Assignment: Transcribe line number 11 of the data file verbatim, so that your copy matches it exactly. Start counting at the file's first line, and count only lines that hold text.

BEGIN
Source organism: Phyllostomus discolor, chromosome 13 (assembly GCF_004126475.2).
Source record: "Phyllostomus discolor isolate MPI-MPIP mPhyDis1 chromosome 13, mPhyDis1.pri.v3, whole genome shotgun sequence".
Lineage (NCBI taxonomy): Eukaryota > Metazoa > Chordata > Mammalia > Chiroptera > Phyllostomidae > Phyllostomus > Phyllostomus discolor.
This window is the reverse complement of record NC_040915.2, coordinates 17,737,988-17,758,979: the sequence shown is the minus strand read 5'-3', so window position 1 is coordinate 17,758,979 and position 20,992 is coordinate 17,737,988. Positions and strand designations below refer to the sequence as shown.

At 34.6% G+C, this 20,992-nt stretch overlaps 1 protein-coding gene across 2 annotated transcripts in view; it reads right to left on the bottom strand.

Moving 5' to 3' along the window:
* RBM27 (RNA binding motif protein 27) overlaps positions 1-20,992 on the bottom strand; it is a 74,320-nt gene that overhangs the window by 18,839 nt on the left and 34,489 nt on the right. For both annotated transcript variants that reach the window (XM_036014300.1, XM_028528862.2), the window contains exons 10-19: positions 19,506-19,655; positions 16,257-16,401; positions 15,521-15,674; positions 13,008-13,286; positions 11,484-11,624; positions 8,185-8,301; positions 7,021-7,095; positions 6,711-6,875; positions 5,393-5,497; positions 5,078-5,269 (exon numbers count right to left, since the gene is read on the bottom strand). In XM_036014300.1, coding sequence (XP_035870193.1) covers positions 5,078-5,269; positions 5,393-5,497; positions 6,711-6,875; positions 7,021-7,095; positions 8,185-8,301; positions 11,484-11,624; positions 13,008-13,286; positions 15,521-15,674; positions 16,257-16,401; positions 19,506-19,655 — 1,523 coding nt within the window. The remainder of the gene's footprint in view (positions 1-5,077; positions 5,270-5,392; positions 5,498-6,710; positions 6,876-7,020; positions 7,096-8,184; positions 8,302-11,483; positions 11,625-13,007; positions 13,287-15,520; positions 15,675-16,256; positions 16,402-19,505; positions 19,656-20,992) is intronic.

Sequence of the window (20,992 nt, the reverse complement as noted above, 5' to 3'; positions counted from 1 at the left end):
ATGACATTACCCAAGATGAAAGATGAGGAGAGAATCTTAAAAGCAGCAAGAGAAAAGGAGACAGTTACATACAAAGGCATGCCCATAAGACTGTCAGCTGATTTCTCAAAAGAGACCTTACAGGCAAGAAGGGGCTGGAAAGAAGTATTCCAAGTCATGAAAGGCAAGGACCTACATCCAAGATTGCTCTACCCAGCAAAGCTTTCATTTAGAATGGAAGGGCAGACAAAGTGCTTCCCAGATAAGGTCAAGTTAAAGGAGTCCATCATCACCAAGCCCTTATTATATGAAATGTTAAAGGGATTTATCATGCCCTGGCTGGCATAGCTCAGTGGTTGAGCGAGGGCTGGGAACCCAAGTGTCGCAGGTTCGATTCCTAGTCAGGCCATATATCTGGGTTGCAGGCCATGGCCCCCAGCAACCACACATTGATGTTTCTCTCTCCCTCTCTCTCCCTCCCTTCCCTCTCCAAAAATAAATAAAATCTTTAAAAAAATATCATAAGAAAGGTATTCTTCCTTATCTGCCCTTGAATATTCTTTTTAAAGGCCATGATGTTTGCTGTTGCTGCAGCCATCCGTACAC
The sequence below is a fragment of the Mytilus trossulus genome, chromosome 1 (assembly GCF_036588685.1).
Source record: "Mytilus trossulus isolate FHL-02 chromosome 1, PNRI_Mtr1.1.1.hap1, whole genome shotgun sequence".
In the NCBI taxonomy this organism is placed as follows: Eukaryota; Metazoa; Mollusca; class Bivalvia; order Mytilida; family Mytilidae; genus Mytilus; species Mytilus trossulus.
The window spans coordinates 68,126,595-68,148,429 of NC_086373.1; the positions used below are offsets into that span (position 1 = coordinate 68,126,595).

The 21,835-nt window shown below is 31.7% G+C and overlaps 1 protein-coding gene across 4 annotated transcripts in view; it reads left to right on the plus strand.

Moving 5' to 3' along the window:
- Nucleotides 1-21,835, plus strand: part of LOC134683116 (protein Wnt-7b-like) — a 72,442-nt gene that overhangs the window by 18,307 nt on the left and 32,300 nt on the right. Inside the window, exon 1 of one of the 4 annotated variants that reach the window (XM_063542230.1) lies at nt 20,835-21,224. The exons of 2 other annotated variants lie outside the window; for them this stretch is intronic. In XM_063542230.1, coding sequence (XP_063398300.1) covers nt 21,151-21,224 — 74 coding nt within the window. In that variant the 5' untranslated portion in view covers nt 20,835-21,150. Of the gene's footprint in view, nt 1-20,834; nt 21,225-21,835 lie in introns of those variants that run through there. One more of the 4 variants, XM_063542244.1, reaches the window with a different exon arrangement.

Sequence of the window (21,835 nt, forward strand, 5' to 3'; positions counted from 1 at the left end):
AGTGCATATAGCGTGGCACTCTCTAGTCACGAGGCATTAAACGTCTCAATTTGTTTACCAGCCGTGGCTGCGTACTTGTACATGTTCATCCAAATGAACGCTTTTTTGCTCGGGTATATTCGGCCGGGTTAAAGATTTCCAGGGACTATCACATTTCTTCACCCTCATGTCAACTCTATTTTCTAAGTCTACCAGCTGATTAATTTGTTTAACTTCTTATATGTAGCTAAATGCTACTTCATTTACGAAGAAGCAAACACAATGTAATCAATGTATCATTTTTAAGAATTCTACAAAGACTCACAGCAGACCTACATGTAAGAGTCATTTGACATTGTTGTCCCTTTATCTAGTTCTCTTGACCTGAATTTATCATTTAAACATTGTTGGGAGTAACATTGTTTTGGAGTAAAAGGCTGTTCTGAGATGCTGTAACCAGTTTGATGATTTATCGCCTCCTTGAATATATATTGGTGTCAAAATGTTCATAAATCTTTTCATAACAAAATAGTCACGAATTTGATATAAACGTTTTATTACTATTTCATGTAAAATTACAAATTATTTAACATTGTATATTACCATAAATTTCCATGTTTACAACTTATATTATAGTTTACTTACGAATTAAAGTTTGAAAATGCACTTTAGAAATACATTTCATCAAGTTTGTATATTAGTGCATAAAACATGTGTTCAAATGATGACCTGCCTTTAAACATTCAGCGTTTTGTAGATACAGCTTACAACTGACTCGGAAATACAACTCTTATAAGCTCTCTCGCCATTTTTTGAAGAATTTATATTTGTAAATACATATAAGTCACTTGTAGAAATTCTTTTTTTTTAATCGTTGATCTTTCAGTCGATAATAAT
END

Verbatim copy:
Source record: "Mytilus trossulus isolate FHL-02 chromosome 1, PNRI_Mtr1.1.1.hap1, whole genome shotgun sequence".